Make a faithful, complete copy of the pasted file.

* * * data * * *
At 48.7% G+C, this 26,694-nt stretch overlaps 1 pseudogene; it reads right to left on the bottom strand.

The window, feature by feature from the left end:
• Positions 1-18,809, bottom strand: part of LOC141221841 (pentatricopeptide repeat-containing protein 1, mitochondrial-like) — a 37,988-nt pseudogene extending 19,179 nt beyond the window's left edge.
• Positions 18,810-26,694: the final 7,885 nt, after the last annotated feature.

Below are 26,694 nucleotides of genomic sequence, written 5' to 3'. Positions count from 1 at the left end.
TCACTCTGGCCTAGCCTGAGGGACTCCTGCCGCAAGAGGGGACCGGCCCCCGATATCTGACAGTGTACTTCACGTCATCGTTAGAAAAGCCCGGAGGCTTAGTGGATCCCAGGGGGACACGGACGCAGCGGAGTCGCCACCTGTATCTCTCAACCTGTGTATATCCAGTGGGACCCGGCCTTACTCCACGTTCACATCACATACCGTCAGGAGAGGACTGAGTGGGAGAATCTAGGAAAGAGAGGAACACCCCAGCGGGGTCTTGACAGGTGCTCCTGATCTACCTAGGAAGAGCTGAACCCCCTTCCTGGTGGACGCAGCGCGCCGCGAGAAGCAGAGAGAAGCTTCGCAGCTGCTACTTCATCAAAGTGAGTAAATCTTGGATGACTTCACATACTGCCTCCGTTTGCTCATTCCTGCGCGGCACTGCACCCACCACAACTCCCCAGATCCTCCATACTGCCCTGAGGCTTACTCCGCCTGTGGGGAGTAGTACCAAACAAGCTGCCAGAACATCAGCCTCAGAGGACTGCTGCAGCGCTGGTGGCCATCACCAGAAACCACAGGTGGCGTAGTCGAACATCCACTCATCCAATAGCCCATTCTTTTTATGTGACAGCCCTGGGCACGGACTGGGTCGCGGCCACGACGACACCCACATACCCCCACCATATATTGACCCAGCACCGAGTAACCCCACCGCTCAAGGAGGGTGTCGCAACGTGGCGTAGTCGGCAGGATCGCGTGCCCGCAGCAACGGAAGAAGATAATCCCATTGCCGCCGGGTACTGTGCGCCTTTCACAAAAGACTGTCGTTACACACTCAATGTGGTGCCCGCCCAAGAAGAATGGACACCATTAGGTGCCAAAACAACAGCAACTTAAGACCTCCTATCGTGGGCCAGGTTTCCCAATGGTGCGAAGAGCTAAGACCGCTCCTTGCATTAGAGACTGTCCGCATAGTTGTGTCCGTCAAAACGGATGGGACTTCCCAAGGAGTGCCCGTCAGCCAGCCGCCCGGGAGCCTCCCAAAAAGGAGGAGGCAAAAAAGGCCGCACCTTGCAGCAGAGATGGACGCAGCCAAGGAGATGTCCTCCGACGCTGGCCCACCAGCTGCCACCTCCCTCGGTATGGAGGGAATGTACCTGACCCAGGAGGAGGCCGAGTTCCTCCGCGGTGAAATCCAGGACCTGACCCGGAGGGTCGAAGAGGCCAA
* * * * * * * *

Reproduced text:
At 48.7% G+C, this 26,694-nt stretch overlaps 1 pseudogene; it reads right to left on the bottom strand.

The window, feature by feature from the left end:
• Positions 1-18,809, bottom strand: part of LOC141221841 (pentatricopeptide repeat-containing protein 1, mitochondrial-like) — a 37,988-nt pseudogene extending 19,179 nt beyond the window's left edge.
• Positions 18,810-26,694: the final 7,885 nt, after the last annotated feature.

Below are 26,694 nucleotides of genomic sequence, written 5' to 3'. Positions count from 1 at the left end.
TCACTCTGGCCTAGCCTGAGGGACTCCTGCCGCAAGAGGGGACCGGCCCCCGATATCTGACAGTGTACTTCACGTCATCGTTAGAAAAGCCCGGAGGCTTAGTGGATCCCAGGGGGACACGGACGCAGCGGAGTCGCCACCTGTATCTCTCAACCTGTGTATATCCAGTGGGACCCGGCCTTACTCCACGTTCACATCACATACCGTCAGGAGAGGACTGAGTGGGAGAATCTAGGAAAGAGAGGAACACCCCAGCGGGGTCTTGACAGGTGCTCCTGATCTACCTAGGAAGAGCTGAACCCCCTTCCTGGTGGACGCAGCGCGCCGCGAGAAGCAGAGAGAAGCTTCGCAGCTGCTACTTCATCAAAGTGAGTAAATCTTGGATGACTTCACATACTGCCTCCGTTTGCTCATTCCTGCGCGGCACTGCACCCACCACAACTCCCCAGATCCTCCATACTGCCCTGAGGCTTACTCCGCCTGTGGGGAGTAGTACCAAACAAGCTGCCAGAACATCAGCCTCAGAGGACTGCTGCAGCGCTGGTGGCCATCACCAGAAACCACAGGTGGCGTAGTCGAACATCCACTCATCCAATAGCCCATTCTTTTTATGTGACAGCCCTGGGCACGGACTGGGTCGCGGCCACGACGACACCCACATACCCCCACCATATATTGACCCAGCACCGAGTAACCCCACCGCTCAAGGAGGGTGTCGCAACGTGGCGTAGTCGGCAGGATCGCGTGCCCGCAGCAACGGAAGAAGATAATCCCATTGCCGCCGGGTACTGTGCGCCTTTCACAAAAGACTGTCGTTACACACTCAATGTGGTGCCCGCCCAAGAAGAATGGACACCATTAGGTGCCAAAACAACAGCAACTTAAGACCTCCTATCGTGGGCCAGGTTTCCCAATGGTGCGAAGAGCTAAGACCGCTCCTTGCATTAGAGACTGTCCGCATAGTTGTGTCCGTCAAAACGGATGGGACTTCCCAAGGAGTGCCCGTCAGCCAGCCGCCCGGGAGCCTCCCAAAAAGGAGGAGGCAAAAAAGGCCGCACCTTGCAGCAGAGATGGACGCAGCCAAGGAGATGTCCTCCGACGCTGGCCCACCAGCTGCCACCTCCCTCGGTATGGAGGGAATGTACCTGACCCAGGAGGAGGCCGAGTTCCTCCGCGGTGAAATCCAGGACCTGACCCGGAGGGTCGAAGAGGCCAA